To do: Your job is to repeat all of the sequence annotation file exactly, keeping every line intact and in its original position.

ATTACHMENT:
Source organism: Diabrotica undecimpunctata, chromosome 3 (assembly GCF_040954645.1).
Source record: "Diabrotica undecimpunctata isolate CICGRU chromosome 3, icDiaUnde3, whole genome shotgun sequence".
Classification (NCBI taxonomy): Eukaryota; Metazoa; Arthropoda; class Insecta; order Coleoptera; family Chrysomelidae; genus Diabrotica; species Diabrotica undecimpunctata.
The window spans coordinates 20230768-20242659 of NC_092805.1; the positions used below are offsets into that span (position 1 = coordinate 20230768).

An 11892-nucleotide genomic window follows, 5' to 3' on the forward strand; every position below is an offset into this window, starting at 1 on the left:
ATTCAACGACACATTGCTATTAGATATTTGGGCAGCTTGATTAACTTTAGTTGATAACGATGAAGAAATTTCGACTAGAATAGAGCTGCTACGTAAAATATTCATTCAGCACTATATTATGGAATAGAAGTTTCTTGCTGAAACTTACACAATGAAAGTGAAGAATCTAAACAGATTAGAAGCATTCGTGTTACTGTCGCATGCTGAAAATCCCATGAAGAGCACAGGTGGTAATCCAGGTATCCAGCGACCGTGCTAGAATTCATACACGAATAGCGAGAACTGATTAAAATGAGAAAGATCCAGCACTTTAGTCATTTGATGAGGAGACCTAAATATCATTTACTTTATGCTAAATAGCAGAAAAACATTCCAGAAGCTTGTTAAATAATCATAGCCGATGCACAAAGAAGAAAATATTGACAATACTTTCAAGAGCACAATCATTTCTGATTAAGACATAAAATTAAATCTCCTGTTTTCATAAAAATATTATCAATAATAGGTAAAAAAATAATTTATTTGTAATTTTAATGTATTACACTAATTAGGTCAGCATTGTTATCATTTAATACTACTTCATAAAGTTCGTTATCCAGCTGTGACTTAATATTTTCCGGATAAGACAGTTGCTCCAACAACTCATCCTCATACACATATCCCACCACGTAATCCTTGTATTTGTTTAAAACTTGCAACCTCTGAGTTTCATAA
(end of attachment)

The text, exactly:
Source organism: Diabrotica undecimpunctata, chromosome 3 (assembly GCF_040954645.1).
Source record: "Diabrotica undecimpunctata isolate CICGRU chromosome 3, icDiaUnde3, whole genome shotgun sequence".
Classification (NCBI taxonomy): Eukaryota; Metazoa; Arthropoda; class Insecta; order Coleoptera; family Chrysomelidae; genus Diabrotica; species Diabrotica undecimpunctata.
The window spans coordinates 20230768-20242659 of NC_092805.1; the positions used below are offsets into that span (position 1 = coordinate 20230768).

An 11892-nucleotide genomic window follows, 5' to 3' on the forward strand; every position below is an offset into this window, starting at 1 on the left:
ATTCAACGACACATTGCTATTAGATATTTGGGCAGCTTGATTAACTTTAGTTGATAACGATGAAGAAATTTCGACTAGAATAGAGCTGCTACGTAAAATATTCATTCAGCACTATATTATGGAATAGAAGTTTCTTGCTGAAACTTACACAATGAAAGTGAAGAATCTAAACAGATTAGAAGCATTCGTGTTACTGTCGCATGCTGAAAATCCCATGAAGAGCACAGGTGGTAATCCAGGTATCCAGCGACCGTGCTAGAATTCATACACGAATAGCGAGAACTGATTAAAATGAGAAAGATCCAGCACTTTAGTCATTTGATGAGGAGACCTAAATATCATTTACTTTATGCTAAATAGCAGAAAAACATTCCAGAAGCTTGTTAAATAATCATAGCCGATGCACAAAGAAGAAAATATTGACAATACTTTCAAGAGCACAATCATTTCTGATTAAGACATAAAATTAAATCTCCTGTTTTCATAAAAATATTATCAATAATAGGTAAAAAAATAATTTATTTGTAATTTTAATGTATTACACTAATTAGGTCAGCATTGTTATCATTTAATACTACTTCATAAAGTTCGTTATCCAGCTGTGACTTAATATTTTCCGGATAAGACAGTTGCTCCAACAACTCATCCTCATACACATATCCCACCACGTAATCCTTGTATTTGTTTAAAACTTGCAACCTCTGAGTTTCATAA